So I hope everyone got a chance to check out my list of first level components that the local witch would sell if I decided to run my campaign with AD&D first edition. Not long after the announcement of the new reprints a someone on a thread over on Google+ asked what mechanical weirdness people would cut from the rules if they opted to run AD&D1 again. My from-the-hip answer was "almost nothing". If I'm going to run AD&D again I'm going to try to tackle the whole dang mess. Hence the new weapons chart I did a few days ago and yesterday's material components chart. Ability score limits by gender are about the only thing I can think of that I would outright jettison. I'd even try keeping the stupid alignment rules.
Anyway, let's look at some of the issue surrounding material components for spellcasting.
CON: The are a giant headache for the DM. Obviously this is why no one uses them. Even with that Dragon article assisting me, that chart yesterday was a giant pain in the ass to make. And it only covers the first level spell components for sale in one specific shop. Someone with programming skills could automate the process, but you'd still need a multi-page printout for each magic shop in your campaign world.
PRO: They're a tool for the DM. You know what's missing from Dremelza's shelf of first level components? Pearls, owl feathers and live miniature carp. Those plus wine are the necessary components for Identify. She doesn't sell them (in fact maybe she buys pearls at a fair price, if asked) because she holds a local monopoly on Identify spells. A PC entering the region with Identify is suddenly in a new situation. And what is RPG play if not an exploration of new situations?
CON: Players don't want to mess with this crap. AD&D1 already has a pretty intense character sheet. Do you really want to add tracking how much of each of the three things you need to cast Friends? And what happens if you fall in a pit and half the little jars in your component pouch break?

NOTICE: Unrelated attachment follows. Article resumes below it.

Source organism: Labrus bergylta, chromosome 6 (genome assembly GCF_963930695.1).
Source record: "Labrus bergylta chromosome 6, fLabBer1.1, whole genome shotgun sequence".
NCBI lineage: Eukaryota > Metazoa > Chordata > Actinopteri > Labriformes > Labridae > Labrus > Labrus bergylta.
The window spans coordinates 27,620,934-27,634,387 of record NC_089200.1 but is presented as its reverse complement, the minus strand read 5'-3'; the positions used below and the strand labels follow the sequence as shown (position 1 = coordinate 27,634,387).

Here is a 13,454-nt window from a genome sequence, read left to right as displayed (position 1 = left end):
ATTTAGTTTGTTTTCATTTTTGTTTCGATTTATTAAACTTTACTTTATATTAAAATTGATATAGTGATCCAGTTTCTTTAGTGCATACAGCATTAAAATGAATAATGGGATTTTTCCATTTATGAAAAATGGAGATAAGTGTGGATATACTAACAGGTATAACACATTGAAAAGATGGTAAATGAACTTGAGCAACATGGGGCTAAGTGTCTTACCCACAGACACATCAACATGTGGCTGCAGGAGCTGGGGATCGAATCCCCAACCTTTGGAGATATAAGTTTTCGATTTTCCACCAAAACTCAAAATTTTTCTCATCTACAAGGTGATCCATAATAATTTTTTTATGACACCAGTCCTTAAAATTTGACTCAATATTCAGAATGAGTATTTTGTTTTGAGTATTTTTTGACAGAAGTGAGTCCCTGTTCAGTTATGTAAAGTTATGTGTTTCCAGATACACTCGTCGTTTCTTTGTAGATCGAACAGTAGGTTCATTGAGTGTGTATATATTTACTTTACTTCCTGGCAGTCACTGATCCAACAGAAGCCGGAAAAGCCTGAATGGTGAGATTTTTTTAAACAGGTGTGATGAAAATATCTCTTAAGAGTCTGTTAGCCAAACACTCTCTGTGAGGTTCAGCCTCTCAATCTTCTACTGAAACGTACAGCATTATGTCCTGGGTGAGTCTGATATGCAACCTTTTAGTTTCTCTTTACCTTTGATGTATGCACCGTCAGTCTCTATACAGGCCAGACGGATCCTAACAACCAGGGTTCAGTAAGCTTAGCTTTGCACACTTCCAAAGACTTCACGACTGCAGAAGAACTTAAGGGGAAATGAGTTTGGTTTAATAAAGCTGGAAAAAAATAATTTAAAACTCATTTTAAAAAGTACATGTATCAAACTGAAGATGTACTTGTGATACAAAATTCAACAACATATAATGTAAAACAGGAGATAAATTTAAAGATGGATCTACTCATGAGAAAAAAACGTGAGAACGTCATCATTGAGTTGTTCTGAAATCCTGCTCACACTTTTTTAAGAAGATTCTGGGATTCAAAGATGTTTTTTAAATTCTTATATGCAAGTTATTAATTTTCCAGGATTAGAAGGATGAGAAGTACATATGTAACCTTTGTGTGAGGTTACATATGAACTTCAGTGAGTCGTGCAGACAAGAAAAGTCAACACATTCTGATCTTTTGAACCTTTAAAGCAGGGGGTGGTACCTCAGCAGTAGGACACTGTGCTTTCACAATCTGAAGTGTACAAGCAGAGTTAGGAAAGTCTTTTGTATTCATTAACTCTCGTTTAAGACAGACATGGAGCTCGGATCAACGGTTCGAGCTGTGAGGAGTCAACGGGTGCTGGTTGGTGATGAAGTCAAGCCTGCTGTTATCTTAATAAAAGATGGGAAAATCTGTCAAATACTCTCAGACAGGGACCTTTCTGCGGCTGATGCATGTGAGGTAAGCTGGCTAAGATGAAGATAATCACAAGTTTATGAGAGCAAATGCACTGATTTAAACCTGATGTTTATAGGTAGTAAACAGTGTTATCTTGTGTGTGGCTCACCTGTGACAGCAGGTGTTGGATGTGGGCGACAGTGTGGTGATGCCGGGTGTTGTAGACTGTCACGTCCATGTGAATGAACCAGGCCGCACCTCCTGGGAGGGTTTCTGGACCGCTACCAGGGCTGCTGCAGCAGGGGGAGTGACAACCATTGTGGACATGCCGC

PRO: Players can use this crap against enemy wizards. Enterprising thieves can forget backstabbing the necromancer, just swipe his belt pouch instead!
CON: Oh crap, that means I need to generate the component pouch of every NPC spellcaster. Again, a little computerfication should help here.
PRO: Thinking about where the NPC spellcastes get their components can lead to new adventure situations. Take the PC who wants to Identify some stuff rather than pay Dremelza through the nose. Where does she get these components? She needs a good supply, given that she casts Identify more often than just about any other spell in her spellbook (except maybe Polymorph Other, people on her bad side tend to end up turned into animals). Perhaps her tiny carp and pearls come from the sea elves who live near the coast.
CON: Gathering components can really bog down a session. Imagine the party stumbles into a standard bat-filled cavern. The illusionist immediately starts pestering the DM about how much bat fur can be gathered to fuel his Darkness spell. How the crap would I know?
PRO: Any activity that further the campaign that isn't just killing things will only make the play experience richer. In fact, my whole argument probably rests on this assumption. "I can't cast Comprehend Languages because I'm out of salt" is a bummer for the PC and the party relying on him, but it sure keeps things interesting. And watching the players squirm as the elf swallows a live spider to cast Spider Climb will never, ever get old.
Obviously this post isn't going to convince everyone to adopt material components. I'm not even trying to do that. But let's talk this out. If you see an objection that I missed or you feel I've glossed over, please say so in the comments.
The Quick and the Dead - Still disagreeing, today Jake will attempt to convince me that we should play D&D using speed factors for weapons. Has Jake gone mad? Find out... *Zak...